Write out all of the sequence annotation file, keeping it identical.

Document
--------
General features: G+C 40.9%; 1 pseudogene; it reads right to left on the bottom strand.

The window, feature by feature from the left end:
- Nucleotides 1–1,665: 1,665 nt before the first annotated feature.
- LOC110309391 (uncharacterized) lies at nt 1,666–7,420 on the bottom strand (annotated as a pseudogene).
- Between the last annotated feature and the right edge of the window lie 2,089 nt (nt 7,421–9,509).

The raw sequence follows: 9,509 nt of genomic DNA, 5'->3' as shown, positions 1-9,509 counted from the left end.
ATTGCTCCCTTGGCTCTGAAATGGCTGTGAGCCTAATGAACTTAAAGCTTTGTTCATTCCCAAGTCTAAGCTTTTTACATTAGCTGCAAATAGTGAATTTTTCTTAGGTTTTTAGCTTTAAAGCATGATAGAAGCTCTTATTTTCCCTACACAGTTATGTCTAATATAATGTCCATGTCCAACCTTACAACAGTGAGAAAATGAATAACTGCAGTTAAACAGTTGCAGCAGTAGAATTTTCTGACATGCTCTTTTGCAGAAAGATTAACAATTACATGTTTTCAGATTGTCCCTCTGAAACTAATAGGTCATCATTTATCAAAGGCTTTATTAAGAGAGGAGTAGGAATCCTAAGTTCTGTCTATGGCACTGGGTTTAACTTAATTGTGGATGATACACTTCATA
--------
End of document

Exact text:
General features: G+C 40.9%; 1 pseudogene; it reads right to left on the bottom strand.

The window, feature by feature from the left end:
- Nucleotides 1–1,665: 1,665 nt before the first annotated feature.
- LOC110309391 (uncharacterized) lies at nt 1,666–7,420 on the bottom strand (annotated as a pseudogene).
- Between the last annotated feature and the right edge of the window lie 2,089 nt (nt 7,421–9,509).

The raw sequence follows: 9,509 nt of genomic DNA, 5'->3' as shown, positions 1-9,509 counted from the left end.
ATTGCTCCCTTGGCTCTGAAATGGCTGTGAGCCTAATGAACTTAAAGCTTTGTTCATTCCCAAGTCTAAGCTTTTTACATTAGCTGCAAATAGTGAATTTTTCTTAGGTTTTTAGCTTTAAAGCATGATAGAAGCTCTTATTTTCCCTACACAGTTATGTCTAATATAATGTCCATGTCCAACCTTACAACAGTGAGAAAATGAATAACTGCAGTTAAACAGTTGCAGCAGTAGAATTTTCTGACATGCTCTTTTGCAGAAAGATTAACAATTACATGTTTTCAGATTGTCCCTCTGAAACTAATAGGTCATCATTTATCAAAGGCTTTATTAAGAGAGGAGTAGGAATCCTAAGTTCTGTCTATGGCACTGGGTTTAACTTAATTGTGGATGATACACTTCATA